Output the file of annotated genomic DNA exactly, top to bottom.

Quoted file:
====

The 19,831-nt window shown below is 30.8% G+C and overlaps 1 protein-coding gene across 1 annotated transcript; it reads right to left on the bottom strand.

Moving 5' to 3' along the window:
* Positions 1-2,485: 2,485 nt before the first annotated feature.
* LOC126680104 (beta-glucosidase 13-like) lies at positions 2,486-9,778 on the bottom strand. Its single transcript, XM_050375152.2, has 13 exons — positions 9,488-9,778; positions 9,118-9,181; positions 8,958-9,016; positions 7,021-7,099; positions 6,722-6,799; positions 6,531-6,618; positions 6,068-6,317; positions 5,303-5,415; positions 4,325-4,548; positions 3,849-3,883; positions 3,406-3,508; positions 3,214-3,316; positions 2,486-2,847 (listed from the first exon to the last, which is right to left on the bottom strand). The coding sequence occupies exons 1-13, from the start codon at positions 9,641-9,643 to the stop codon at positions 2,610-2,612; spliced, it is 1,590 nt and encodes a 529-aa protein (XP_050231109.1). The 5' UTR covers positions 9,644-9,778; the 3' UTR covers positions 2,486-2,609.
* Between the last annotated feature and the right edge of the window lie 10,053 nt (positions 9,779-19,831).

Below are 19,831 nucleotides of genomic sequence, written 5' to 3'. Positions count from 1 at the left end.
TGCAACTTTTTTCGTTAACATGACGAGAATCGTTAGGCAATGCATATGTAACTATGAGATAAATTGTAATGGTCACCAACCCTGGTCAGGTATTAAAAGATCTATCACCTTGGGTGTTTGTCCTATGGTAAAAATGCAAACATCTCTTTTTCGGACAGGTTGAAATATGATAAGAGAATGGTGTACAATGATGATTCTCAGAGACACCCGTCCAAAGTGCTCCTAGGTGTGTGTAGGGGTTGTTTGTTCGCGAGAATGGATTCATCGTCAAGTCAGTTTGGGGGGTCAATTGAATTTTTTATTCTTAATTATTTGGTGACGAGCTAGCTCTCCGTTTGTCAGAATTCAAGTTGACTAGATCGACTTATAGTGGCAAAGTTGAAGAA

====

The 19,831-nt window shown below is 30.8% G+C and overlaps 1 protein-coding gene across 1 annotated transcript; it reads right to left on the bottom strand.

Moving 5' to 3' along the window:
* Positions 1-2,485: 2,485 nt before the first annotated feature.
* LOC126680104 (beta-glucosidase 13-like) lies at positions 2,486-9,778 on the bottom strand. Its single transcript, XM_050375152.2, has 13 exons — positions 9,488-9,778; positions 9,118-9,181; positions 8,958-9,016; positions 7,021-7,099; positions 6,722-6,799; positions 6,531-6,618; positions 6,068-6,317; positions 5,303-5,415; positions 4,325-4,548; positions 3,849-3,883; positions 3,406-3,508; positions 3,214-3,316; positions 2,486-2,847 (listed from the first exon to the last, which is right to left on the bottom strand). The coding sequence occupies exons 1-13, from the start codon at positions 9,641-9,643 to the stop codon at positions 2,610-2,612; spliced, it is 1,590 nt and encodes a 529-aa protein (XP_050231109.1). The 5' UTR covers positions 9,644-9,778; the 3' UTR covers positions 2,486-2,609.
* Between the last annotated feature and the right edge of the window lie 10,053 nt (positions 9,779-19,831).

Below are 19,831 nucleotides of genomic sequence, written 5' to 3'. Positions count from 1 at the left end.
TGCAACTTTTTTCGTTAACATGACGAGAATCGTTAGGCAATGCATATGTAACTATGAGATAAATTGTAATGGTCACCAACCCTGGTCAGGTATTAAAAGATCTATCACCTTGGGTGTTTGTCCTATGGTAAAAATGCAAACATCTCTTTTTCGGACAGGTTGAAATATGATAAGAGAATGGTGTACAATGATGATTCTCAGAGACACCCGTCCAAAGTGCTCCTAGGTGTGTGTAGGGGTTGTTTGTTCGCGAGAATGGATTCATCGTCAAGTCAGTTTGGGGGGTCAATTGAATTTTTTATTCTTAATTATTTGGTGACGAGCTAGCTCTCCGTTTGTCAGAATTCAAGTTGACTAGATCGACTTATAGTGGCAAAGTTGAAGAA